I’ve seen “word walls” in elementary classrooms, but I wonder whether older students would find them helpful in dealing with vocabulary. What should I consider in trying this idea?
—Wendy, Chattanooga, Tennessee
When I first learned about word walls, I was intrigued. Many of my middle school students struggled with the specialized vocabulary in science, and I was willing to try something new to help them. It turned out to be a win-win situation: it was a learning opportunity for the students, and one of the bulletin boards in my classroom was used productively (I was not very good at designing them). I also had good results using this strategy with high school students.
A word wall is an organized list of words displayed in a classroom. On most I’ve seen, the words were printed on index cards or pieces of paper that can be moved around with the words large enough for students to see. A small graphic illustrating the word can be included (students can get very creative with this). This is not a static or decorative list, however. During the unit, the teacher and students can refer to the words, rearrange them by concept, and use them for review activities such as card sorts or word splashes.
Word walls should focus on essential vocabulary. As key words are introduced, they are posted. Some teachers also have the students put the words into their science notebooks and personalize the notebook list with additional terms.
If you teach more than one subject, as many teachers do, you’ll need a lot of space! When another teacher and I shared a lab, we divided up the bulletin board. I’ve seen teachers be creative with window shades and wall space. A teacher who floats among classrooms carried a flip chart on her cart with the vocabulary. As a last resort, students could create a “word page” in their notebooks.
The topic of word walls has appeared on the NSTA e–mail lists. Here are some additional suggestions from our colleagues that are appropriate for any grade level:
- Some teachers in my building only put the vocabulary words on their walls, but I put word, definition, and if appropriate a picture. I leave these walls up during test time, but use black paper to cover the vocabulary word. The students still have the picture and the definition. —Shauna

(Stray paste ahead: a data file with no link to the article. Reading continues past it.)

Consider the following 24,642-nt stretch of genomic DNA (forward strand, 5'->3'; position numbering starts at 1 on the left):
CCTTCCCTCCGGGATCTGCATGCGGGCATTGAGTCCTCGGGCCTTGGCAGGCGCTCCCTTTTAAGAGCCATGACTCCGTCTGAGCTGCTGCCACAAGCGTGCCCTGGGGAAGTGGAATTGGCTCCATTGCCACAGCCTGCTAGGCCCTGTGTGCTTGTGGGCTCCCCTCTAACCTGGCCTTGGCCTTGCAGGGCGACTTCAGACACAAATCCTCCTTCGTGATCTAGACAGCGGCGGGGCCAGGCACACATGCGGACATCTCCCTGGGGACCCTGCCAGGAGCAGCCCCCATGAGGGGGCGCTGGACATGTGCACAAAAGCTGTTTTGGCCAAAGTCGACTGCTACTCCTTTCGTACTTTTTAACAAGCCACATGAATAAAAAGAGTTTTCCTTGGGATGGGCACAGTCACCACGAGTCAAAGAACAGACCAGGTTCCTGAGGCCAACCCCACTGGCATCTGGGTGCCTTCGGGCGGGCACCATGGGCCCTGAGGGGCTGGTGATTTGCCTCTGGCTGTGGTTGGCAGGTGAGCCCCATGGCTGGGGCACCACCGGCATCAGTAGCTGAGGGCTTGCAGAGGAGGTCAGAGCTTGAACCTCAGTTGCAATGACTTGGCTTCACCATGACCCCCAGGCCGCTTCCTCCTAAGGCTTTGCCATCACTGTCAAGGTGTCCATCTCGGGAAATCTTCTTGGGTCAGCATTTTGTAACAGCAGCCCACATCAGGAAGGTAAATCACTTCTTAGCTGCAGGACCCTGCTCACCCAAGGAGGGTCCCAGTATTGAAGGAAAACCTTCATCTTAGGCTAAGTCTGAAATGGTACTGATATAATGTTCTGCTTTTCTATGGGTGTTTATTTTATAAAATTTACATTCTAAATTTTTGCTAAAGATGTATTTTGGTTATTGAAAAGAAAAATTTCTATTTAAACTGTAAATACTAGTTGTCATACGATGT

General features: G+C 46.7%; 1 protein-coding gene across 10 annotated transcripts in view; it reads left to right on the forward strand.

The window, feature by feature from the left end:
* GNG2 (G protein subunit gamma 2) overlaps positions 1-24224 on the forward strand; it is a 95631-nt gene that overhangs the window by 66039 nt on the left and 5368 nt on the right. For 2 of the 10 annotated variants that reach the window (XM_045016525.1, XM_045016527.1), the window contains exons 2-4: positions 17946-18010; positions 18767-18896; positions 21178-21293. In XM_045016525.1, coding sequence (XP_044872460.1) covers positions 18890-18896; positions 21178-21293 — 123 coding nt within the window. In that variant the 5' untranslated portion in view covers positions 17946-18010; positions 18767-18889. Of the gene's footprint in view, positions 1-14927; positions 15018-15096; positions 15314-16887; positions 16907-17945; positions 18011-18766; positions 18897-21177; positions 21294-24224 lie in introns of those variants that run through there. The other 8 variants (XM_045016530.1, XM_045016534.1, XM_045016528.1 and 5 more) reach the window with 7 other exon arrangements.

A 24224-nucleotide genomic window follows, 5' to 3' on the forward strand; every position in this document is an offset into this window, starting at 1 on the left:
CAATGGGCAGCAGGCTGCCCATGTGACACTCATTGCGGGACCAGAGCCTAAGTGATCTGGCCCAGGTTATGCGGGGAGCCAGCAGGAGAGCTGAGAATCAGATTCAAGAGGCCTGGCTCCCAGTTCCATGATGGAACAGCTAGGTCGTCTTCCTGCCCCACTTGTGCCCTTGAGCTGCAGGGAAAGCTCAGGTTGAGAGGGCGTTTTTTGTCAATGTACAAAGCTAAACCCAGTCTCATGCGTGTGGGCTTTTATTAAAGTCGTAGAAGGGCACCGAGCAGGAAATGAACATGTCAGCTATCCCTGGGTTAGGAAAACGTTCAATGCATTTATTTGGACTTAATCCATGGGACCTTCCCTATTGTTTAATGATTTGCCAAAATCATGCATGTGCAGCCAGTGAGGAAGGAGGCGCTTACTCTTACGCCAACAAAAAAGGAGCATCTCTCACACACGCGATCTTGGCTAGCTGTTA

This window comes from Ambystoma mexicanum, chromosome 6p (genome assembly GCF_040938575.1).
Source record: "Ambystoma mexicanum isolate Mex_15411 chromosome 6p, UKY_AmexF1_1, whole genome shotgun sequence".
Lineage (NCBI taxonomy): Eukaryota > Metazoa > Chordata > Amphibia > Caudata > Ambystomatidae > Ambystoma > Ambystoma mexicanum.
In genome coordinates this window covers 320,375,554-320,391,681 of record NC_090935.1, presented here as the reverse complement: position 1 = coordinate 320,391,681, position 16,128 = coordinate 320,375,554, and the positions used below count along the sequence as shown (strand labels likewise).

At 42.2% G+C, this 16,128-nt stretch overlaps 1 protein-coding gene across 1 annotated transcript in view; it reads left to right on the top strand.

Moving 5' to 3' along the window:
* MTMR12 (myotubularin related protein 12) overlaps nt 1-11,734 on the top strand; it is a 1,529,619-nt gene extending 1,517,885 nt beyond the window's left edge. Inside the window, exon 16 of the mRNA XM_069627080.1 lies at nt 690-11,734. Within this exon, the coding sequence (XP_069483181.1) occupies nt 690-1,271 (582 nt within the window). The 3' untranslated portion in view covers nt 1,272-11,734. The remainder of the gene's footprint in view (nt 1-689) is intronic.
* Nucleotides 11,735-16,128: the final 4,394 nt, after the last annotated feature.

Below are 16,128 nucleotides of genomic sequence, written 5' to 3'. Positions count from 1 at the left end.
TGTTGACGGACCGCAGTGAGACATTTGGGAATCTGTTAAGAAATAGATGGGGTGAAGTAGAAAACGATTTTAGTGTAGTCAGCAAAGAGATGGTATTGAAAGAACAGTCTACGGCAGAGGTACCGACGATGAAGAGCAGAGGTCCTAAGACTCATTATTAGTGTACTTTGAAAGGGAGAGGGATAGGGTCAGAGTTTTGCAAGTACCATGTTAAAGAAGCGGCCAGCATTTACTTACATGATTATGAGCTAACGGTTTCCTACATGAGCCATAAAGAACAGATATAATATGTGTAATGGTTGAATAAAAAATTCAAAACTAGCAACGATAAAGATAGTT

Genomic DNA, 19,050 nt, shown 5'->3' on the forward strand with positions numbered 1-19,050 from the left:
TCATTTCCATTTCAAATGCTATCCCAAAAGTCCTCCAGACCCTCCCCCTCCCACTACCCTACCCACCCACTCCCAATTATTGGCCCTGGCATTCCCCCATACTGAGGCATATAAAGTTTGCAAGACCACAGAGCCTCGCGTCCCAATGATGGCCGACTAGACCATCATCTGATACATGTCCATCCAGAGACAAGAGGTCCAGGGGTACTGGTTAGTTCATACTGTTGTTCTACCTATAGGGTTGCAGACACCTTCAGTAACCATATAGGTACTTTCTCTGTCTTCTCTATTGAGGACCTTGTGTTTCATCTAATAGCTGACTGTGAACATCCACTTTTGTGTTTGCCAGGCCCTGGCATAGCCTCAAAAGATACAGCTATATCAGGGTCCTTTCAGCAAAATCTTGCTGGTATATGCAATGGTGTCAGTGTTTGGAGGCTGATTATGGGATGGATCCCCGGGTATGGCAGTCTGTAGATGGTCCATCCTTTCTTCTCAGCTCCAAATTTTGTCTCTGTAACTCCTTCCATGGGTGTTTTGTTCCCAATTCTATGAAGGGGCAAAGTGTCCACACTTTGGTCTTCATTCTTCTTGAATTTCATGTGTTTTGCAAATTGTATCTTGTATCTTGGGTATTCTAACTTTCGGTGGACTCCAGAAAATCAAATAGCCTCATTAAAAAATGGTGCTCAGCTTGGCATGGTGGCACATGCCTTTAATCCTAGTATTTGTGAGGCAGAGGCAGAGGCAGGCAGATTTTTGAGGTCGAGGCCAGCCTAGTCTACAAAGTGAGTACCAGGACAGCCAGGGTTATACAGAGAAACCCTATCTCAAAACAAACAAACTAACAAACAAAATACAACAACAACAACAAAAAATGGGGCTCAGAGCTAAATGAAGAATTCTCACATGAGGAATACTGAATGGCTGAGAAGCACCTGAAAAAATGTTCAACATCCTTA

- I have a “words and roots” list (etymology) for students and quiz them throughout the year. I add those to a section of a word wall as we learn them and practice putting together those seemingly long and impossible words. —Kathy (and others
- I felt silly at first when I did this approach because I thought word walls were only for primary grades but was very surprised by the student response. I cut up strips of paper and had the students each complete one word with the definition and a related visual. For example, I have had students decide to draw a man trying to push a big rock to represent inertia. I then reminded students to use their science vocab when writing about the lesson or answering questions. The word wall was a good anchor chart. —Sarah
- The students must own the word wall, whether it is in their notebooks, on the wall, or somewhere else. —Suzanne
- Since many of my students are bilingual, I like to suggest that they include the word in their own languages on their cards as well. —Bonnie
- When creating a word wall, the purpose is to provide a place for students to look for words when discussing or writing responses. For example, you would ask the students to refer to the word wall during a discussion. Or you could do a stand-and-say to wrap up class: ask the students to use one of the word wall words in a sentence as they review a main idea. —Aimee
- I would limit the terms to the essential vocabulary (10-15 words per unit), words they will use across multiple disciplines in science all throughout the year. —Kellylyn
- The key on use of word walls is to have them available, used many times, and serve as a reference, continuously connecting lessons with words around the room, highlighting them in presentations, giving time for students to discuss meaning and use with peers, defining together terms that are key for understanding in their own words. —Ursula
Additional resources from NSTA:
Photograph: Science Scope